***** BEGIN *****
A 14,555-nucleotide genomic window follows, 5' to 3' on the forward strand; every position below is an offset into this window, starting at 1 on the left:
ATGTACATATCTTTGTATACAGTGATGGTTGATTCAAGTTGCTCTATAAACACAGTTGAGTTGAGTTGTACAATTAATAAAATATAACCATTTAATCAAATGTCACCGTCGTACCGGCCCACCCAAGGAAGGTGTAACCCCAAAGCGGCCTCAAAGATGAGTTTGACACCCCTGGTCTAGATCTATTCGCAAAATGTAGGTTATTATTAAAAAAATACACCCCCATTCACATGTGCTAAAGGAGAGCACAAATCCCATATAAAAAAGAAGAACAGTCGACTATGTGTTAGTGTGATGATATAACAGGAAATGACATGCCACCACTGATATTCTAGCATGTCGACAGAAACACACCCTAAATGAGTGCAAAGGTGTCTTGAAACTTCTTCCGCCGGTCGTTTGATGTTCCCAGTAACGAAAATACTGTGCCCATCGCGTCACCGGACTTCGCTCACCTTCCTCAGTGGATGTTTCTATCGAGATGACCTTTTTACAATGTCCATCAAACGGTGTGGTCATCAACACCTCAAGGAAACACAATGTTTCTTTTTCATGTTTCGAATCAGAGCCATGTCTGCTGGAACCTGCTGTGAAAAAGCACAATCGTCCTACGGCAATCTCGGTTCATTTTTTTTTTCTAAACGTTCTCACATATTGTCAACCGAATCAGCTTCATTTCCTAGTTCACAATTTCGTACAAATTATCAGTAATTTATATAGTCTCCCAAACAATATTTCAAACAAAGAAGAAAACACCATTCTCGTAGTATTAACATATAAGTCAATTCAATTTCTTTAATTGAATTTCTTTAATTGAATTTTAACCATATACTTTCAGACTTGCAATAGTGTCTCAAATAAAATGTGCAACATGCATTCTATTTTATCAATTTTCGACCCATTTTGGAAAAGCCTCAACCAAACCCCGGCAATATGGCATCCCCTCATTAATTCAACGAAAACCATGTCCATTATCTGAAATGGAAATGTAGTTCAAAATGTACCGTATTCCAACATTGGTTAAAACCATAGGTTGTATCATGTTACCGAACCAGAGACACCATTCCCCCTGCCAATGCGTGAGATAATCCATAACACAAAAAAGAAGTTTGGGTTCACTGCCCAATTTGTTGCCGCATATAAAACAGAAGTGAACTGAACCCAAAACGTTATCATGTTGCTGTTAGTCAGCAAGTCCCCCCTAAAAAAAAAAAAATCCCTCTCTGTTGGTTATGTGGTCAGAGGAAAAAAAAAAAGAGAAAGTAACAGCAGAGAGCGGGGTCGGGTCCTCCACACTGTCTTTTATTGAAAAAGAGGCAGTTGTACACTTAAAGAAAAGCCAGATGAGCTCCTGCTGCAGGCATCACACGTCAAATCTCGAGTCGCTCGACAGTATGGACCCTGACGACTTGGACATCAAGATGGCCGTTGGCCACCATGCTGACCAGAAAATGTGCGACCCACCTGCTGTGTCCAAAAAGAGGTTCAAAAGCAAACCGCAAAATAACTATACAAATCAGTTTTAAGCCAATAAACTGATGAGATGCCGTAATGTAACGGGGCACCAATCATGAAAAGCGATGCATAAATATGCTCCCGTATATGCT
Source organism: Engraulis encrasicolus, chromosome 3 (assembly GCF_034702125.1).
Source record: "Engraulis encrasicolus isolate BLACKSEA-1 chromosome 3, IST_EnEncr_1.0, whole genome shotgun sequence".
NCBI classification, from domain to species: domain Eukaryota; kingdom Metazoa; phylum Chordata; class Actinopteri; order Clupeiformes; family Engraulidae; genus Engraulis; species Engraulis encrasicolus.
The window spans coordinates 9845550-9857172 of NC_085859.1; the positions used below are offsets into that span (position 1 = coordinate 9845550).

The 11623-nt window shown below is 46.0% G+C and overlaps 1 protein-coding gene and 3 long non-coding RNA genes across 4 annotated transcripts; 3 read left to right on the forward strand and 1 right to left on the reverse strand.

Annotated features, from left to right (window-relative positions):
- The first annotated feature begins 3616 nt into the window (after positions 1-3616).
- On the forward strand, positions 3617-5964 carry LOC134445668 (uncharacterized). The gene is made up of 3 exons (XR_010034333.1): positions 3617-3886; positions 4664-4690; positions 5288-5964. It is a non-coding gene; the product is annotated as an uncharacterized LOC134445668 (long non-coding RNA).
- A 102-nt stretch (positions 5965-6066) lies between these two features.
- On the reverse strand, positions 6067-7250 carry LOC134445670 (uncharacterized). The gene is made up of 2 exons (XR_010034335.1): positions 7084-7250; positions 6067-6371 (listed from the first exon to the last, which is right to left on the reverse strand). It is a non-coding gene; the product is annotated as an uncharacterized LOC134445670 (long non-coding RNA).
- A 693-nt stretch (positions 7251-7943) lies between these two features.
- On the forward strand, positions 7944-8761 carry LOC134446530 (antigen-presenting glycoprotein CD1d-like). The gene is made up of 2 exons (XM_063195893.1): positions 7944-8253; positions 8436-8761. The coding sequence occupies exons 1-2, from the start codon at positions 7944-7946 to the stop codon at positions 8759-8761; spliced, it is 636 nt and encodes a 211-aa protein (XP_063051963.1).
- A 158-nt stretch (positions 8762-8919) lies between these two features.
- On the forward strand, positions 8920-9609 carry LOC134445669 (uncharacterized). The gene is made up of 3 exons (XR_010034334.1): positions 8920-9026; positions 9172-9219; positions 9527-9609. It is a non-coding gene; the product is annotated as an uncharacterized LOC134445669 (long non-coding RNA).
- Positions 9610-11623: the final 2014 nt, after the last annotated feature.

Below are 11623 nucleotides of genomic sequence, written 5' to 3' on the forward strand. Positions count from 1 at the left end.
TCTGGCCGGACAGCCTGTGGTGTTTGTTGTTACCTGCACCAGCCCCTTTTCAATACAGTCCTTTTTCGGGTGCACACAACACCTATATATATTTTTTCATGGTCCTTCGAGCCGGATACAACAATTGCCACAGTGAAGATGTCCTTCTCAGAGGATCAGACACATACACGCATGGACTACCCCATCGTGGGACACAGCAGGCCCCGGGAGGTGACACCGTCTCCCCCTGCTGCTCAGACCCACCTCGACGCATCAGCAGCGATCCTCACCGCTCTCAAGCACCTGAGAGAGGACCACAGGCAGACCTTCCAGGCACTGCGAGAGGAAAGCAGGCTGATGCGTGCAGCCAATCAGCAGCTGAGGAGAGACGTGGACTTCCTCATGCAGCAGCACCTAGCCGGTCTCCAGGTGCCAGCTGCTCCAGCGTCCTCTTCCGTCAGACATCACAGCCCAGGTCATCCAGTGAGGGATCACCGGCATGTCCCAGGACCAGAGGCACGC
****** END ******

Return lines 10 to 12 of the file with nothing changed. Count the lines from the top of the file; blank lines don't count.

- On the forward strand, positions 3617-5964 carry LOC134445668 (uncharacterized). The gene is made up of 3 exons (XR_010034333.1): positions 3617-3886; positions 4664-4690; positions 5288-5964. It is a non-coding gene; the product is annotated as an uncharacterized LOC134445668 (long non-coding RNA).
- A 102-nt stretch (positions 5965-6066) lies between these two features.
- On the reverse strand, positions 6067-7250 carry LOC134445670 (uncharacterized). The gene is made up of 2 exons (XR_010034335.1): positions 7084-7250; positions 6067-6371 (listed from the first exon to the last, which is right to left on the reverse strand). It is a non-coding gene; the product is annotated as an uncharacterized LOC134445670 (long non-coding RNA).